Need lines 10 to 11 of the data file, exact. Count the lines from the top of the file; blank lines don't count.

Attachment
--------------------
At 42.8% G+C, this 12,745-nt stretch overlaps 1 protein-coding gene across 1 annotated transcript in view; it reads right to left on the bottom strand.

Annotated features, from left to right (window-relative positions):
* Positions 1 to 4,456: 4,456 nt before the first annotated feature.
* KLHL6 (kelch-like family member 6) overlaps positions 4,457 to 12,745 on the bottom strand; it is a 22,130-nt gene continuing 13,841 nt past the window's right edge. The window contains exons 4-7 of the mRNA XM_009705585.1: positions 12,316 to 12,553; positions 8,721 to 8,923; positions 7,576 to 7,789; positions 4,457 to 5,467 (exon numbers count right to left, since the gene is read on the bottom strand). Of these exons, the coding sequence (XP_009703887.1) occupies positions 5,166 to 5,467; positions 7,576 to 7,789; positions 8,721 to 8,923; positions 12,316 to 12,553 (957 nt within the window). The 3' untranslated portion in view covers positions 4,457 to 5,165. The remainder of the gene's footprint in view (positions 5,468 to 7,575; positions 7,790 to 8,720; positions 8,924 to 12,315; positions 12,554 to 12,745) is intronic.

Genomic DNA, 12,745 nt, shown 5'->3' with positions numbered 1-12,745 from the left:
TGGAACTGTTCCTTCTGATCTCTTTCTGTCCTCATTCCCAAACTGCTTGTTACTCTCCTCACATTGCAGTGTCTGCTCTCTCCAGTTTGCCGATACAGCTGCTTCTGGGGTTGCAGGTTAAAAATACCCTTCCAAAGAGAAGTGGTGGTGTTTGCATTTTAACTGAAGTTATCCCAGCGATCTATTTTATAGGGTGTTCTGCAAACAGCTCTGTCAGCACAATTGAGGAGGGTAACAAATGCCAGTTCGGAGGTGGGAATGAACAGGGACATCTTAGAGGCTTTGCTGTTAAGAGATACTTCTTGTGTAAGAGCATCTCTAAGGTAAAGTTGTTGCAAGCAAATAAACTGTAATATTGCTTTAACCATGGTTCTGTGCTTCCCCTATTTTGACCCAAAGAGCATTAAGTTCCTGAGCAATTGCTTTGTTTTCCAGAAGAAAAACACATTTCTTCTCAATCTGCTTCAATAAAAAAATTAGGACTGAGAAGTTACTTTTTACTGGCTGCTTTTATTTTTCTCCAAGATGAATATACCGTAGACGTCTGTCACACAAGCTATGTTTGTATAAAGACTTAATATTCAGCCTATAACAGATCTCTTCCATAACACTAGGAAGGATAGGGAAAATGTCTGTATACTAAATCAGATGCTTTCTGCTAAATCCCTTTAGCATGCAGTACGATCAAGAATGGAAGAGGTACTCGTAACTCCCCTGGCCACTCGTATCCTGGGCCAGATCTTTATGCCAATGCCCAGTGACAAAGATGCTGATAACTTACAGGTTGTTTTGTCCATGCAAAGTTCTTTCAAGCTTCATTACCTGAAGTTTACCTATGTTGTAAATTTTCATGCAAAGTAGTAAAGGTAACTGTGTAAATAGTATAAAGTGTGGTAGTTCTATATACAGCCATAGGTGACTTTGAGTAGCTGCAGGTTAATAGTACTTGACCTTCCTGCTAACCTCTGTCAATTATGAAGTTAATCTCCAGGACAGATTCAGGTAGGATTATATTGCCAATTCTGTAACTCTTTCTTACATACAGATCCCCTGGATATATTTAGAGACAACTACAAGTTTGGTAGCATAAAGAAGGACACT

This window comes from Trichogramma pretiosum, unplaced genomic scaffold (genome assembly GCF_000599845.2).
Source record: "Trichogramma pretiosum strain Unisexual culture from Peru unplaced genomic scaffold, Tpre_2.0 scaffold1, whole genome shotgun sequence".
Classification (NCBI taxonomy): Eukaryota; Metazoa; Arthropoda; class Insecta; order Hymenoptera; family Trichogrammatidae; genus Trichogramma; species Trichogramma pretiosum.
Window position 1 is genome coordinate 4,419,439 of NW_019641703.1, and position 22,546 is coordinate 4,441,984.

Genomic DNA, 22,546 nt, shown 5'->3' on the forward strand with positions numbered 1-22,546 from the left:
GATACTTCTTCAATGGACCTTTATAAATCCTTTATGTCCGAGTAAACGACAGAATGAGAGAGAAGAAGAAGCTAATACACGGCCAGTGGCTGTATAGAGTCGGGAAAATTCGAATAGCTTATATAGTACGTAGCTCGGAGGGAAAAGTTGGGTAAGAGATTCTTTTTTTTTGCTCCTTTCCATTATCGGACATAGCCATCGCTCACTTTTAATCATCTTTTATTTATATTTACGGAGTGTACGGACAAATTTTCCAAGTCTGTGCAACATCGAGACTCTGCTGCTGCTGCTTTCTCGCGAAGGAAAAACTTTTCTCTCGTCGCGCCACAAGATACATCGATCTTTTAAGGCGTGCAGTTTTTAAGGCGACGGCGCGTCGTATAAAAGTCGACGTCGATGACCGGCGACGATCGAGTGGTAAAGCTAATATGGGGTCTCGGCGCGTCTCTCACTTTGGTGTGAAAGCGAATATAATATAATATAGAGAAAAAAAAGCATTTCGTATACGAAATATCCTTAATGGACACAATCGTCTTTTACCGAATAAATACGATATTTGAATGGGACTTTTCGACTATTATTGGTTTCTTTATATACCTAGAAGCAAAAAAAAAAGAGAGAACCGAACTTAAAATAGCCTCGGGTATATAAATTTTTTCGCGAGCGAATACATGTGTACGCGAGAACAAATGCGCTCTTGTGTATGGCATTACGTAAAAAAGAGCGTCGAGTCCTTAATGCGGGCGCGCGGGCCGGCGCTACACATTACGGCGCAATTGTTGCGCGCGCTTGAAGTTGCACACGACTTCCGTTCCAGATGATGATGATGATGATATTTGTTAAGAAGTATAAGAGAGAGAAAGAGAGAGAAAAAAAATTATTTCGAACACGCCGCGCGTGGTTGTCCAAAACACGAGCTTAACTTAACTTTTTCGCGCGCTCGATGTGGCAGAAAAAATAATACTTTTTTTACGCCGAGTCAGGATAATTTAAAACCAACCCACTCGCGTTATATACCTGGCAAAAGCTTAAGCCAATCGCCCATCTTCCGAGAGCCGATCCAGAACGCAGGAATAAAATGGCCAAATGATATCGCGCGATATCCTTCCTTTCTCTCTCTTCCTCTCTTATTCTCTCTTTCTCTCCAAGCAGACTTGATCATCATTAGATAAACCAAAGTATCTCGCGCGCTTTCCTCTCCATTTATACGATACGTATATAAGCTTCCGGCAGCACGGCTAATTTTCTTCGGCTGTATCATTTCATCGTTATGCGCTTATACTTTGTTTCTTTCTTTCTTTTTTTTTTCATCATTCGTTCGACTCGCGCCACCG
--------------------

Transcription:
Window position 1 is genome coordinate 4,419,439 of NW_019641703.1, and position 22,546 is coordinate 4,441,984.

Genomic DNA, 22,546 nt, shown 5'->3' on the forward strand with positions numbered 1-22,546 from the left: